Shortly after her oldest daughter graduated from high school and enrolled at Oral Roberts University in Tulsa, Pamela Ballard was looking through a stack of information that colleges and universities had sent her daughter.
In that stack was a packet from the University of Oklahoma. Although the information had been meant for her daughter, Ballard thought it might be a good fit for her, as well.
“It had always, always been a dream of mine to be a college graduate,” Ballard said. “If I ever wanted to graduate from somewhere, it was the University of Oklahoma.”
So in 2007, at age 47, Ballard enrolled in OU's College of Liberal Studies, which works primarily with adult college students. Ballard graduated with her bachelor's degree in 2010 and completed a master's degree last year.
Stories such as Ballard's are becoming more and more common, according to data from the U.S. Department of Education's National Center for Education Statistics.
Enrollment of students age 25 and older increased 42 percent between 2000 and 2010, according to the center. That increase outpaced the rate among so-called traditional college students under age 25, which increased just 34 percent during the same period.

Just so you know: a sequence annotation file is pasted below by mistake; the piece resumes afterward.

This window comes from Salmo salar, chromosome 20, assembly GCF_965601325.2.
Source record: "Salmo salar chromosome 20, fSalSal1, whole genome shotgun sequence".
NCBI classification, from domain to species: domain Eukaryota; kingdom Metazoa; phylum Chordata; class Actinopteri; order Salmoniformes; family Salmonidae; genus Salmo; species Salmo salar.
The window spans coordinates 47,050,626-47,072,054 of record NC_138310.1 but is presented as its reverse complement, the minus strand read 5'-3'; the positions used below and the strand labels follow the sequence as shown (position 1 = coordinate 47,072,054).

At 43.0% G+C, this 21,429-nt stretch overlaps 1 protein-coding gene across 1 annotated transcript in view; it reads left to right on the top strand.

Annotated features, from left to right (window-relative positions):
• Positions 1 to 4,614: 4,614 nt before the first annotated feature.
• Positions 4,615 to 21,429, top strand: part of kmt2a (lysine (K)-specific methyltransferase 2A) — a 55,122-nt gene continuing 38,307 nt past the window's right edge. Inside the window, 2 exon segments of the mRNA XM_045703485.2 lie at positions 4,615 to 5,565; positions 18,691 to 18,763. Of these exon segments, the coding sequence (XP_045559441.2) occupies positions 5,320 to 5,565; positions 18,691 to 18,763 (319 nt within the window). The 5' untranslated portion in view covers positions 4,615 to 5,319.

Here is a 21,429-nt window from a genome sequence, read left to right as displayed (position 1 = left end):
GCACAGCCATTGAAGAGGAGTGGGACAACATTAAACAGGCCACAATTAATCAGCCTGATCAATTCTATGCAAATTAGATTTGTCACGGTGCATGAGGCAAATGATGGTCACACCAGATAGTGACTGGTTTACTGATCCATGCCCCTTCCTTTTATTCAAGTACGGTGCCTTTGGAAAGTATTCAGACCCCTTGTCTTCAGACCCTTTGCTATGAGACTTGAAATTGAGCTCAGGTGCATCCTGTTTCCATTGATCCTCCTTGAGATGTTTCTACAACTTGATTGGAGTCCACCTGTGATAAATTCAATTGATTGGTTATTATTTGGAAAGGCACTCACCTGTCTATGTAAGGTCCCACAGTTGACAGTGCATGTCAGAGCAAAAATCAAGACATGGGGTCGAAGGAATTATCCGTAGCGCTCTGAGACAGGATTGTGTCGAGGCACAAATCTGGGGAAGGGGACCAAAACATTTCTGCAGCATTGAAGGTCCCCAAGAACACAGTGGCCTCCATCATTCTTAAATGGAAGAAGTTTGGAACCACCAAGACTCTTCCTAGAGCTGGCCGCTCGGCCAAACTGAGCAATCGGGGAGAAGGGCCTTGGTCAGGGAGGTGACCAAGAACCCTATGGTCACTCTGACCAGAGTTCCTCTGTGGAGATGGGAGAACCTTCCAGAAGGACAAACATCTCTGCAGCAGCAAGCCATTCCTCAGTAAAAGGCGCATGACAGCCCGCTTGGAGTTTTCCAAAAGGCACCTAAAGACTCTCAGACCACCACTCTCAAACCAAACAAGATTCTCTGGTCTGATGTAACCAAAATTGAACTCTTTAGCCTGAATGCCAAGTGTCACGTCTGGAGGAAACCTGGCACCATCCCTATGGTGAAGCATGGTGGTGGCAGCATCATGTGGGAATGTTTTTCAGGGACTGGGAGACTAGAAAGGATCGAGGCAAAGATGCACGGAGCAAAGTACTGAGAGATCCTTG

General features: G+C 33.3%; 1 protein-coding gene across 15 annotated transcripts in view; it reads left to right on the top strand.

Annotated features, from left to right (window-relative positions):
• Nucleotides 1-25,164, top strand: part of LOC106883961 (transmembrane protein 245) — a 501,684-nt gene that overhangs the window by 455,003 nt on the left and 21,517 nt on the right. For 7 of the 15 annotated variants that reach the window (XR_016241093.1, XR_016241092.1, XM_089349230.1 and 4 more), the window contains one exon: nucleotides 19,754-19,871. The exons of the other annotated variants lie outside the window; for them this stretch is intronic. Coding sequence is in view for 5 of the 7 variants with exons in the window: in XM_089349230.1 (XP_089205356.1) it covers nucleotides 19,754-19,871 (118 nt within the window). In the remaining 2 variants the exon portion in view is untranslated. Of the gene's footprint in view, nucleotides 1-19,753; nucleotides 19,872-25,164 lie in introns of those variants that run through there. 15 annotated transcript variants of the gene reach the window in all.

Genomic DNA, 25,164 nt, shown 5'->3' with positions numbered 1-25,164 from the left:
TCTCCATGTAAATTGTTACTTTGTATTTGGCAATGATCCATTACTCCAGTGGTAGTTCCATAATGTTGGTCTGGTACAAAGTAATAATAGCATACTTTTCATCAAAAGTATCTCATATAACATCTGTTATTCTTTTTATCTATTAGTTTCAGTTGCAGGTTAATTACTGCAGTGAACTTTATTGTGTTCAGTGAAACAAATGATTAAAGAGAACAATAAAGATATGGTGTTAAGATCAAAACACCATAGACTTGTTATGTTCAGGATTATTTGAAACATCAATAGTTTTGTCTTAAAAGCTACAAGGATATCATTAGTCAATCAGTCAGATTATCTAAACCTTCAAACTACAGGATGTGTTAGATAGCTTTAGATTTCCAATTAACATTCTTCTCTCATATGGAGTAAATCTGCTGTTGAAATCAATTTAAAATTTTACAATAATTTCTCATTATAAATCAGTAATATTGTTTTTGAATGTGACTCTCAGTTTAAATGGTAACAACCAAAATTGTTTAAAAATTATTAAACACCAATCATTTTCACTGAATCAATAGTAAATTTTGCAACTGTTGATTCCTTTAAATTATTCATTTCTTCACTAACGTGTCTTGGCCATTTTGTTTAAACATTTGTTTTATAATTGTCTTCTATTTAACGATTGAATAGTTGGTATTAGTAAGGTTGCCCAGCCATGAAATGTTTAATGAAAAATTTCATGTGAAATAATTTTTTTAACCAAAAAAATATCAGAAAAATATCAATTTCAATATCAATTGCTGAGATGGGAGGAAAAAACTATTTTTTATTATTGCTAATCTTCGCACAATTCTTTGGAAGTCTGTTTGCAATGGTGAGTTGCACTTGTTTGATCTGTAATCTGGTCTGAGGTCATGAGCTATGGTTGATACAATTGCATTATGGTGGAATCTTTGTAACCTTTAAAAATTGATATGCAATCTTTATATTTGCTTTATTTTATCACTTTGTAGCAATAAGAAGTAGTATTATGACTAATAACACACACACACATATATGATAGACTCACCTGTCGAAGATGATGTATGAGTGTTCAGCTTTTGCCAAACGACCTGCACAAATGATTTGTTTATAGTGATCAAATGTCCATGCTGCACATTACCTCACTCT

Predictions indicate that trend is likely to continue. The center estimates enrollment of adult college students will increase by 20 percent from 2010 to 2020, with an increase of just 11 percent in enrollment of students younger than 25.
‘I didn't know how'
Ballard got married shortly after graduating from Sapulpa High School. She was a good student in high school and did well on the ACT, she said. But no one in her family had gone to college, and she didn't consider it an option.
“I didn't know how to make that happen,” she said.
She considered going back to college for years, she said. She had a successful career in banking, she said, and also had worked as the executive director of a nonprofit group for five years.
For Ballard, going to college meant taking classes in nearly every format the university offered for adult students. Most of her classes were online, she said, but she also took weekend seminars on campus in Norman and weekend courses at Fort Sill.
“It was a combination of every single thing they offered,” she said.
When she first began taking classes, Ballard said, she was worried about standing out in a room filled with 18-year-old freshmen. But in many of her classes, adults outnumbered traditional students, she said. Even when that wasn't the case, the other students treated her respectfully, she said.
Now 54, Ballard took over as the executive director of United Way of Enid and Northwest Oklahoma in January. She said she doubts she would have been considered for the position without a master's degree.
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